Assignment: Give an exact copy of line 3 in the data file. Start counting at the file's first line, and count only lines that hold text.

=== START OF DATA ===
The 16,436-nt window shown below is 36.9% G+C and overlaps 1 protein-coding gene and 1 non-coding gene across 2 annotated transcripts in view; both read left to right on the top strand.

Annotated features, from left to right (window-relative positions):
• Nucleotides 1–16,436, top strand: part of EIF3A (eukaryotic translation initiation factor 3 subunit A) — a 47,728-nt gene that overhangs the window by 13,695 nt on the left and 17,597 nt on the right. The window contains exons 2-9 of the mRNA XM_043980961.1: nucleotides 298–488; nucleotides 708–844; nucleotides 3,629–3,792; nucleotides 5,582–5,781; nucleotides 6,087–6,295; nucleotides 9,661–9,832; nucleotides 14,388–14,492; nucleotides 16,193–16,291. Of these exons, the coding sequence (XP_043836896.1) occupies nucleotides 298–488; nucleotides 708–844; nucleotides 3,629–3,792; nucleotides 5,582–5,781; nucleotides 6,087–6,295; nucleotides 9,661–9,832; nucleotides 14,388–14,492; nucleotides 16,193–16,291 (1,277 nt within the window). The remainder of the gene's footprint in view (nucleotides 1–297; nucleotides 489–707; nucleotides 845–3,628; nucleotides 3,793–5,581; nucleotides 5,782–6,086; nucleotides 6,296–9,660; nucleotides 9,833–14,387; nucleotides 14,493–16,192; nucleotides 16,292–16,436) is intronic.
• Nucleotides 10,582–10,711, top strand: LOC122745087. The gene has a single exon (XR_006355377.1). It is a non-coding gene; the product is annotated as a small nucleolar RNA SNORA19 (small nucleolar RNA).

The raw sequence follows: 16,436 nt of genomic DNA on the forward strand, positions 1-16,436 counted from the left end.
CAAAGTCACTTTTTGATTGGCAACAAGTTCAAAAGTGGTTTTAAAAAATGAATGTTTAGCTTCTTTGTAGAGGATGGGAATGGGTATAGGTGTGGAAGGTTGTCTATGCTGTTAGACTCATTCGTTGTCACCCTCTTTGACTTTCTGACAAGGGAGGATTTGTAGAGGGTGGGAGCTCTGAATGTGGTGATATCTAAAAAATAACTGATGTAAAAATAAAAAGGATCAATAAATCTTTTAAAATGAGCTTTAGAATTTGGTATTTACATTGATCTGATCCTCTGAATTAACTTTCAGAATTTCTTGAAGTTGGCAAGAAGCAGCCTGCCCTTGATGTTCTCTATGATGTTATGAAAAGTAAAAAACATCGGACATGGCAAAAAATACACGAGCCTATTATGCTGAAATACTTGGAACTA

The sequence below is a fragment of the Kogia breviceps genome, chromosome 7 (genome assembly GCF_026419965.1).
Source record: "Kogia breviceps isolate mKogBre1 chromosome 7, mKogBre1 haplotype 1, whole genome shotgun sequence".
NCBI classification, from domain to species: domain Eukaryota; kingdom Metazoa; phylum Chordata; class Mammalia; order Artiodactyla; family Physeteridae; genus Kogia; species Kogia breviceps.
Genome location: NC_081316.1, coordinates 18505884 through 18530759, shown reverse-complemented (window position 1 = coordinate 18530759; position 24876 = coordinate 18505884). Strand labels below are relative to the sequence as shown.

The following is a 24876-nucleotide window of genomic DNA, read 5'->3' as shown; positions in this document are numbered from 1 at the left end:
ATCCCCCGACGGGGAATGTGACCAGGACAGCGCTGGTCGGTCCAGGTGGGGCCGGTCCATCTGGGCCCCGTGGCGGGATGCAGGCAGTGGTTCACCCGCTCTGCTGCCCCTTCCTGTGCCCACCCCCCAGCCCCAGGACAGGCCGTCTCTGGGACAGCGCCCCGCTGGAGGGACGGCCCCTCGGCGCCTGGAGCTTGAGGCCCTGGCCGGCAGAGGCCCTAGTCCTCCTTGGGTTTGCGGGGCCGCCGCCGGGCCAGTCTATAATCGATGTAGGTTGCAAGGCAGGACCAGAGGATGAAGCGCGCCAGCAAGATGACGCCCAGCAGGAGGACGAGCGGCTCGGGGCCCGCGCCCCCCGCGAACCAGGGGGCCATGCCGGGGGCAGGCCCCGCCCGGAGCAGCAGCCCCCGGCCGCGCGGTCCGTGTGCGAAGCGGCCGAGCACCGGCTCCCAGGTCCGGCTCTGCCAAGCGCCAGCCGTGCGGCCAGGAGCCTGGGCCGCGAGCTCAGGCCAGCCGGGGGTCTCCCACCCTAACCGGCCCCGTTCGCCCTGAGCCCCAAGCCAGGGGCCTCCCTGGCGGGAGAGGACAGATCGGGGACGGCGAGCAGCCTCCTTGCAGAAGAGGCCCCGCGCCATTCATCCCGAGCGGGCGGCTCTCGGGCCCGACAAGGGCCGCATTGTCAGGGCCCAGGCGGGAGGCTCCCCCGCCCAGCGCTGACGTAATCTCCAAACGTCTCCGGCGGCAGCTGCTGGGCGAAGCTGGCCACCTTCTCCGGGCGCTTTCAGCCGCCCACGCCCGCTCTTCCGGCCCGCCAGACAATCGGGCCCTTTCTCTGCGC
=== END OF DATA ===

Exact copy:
• Nucleotides 1–16,436, top strand: part of EIF3A (eukaryotic translation initiation factor 3 subunit A) — a 47,728-nt gene that overhangs the window by 13,695 nt on the left and 17,597 nt on the right. The window contains exons 2-9 of the mRNA XM_043980961.1: nucleotides 298–488; nucleotides 708–844; nucleotides 3,629–3,792; nucleotides 5,582–5,781; nucleotides 6,087–6,295; nucleotides 9,661–9,832; nucleotides 14,388–14,492; nucleotides 16,193–16,291. Of these exons, the coding sequence (XP_043836896.1) occupies nucleotides 298–488; nucleotides 708–844; nucleotides 3,629–3,792; nucleotides 5,582–5,781; nucleotides 6,087–6,295; nucleotides 9,661–9,832; nucleotides 14,388–14,492; nucleotides 16,193–16,291 (1,277 nt within the window). The remainder of the gene's footprint in view (nucleotides 1–297; nucleotides 489–707; nucleotides 845–3,628; nucleotides 3,793–5,581; nucleotides 5,782–6,086; nucleotides 6,296–9,660; nucleotides 9,833–14,387; nucleotides 14,493–16,192; nucleotides 16,292–16,436) is intronic.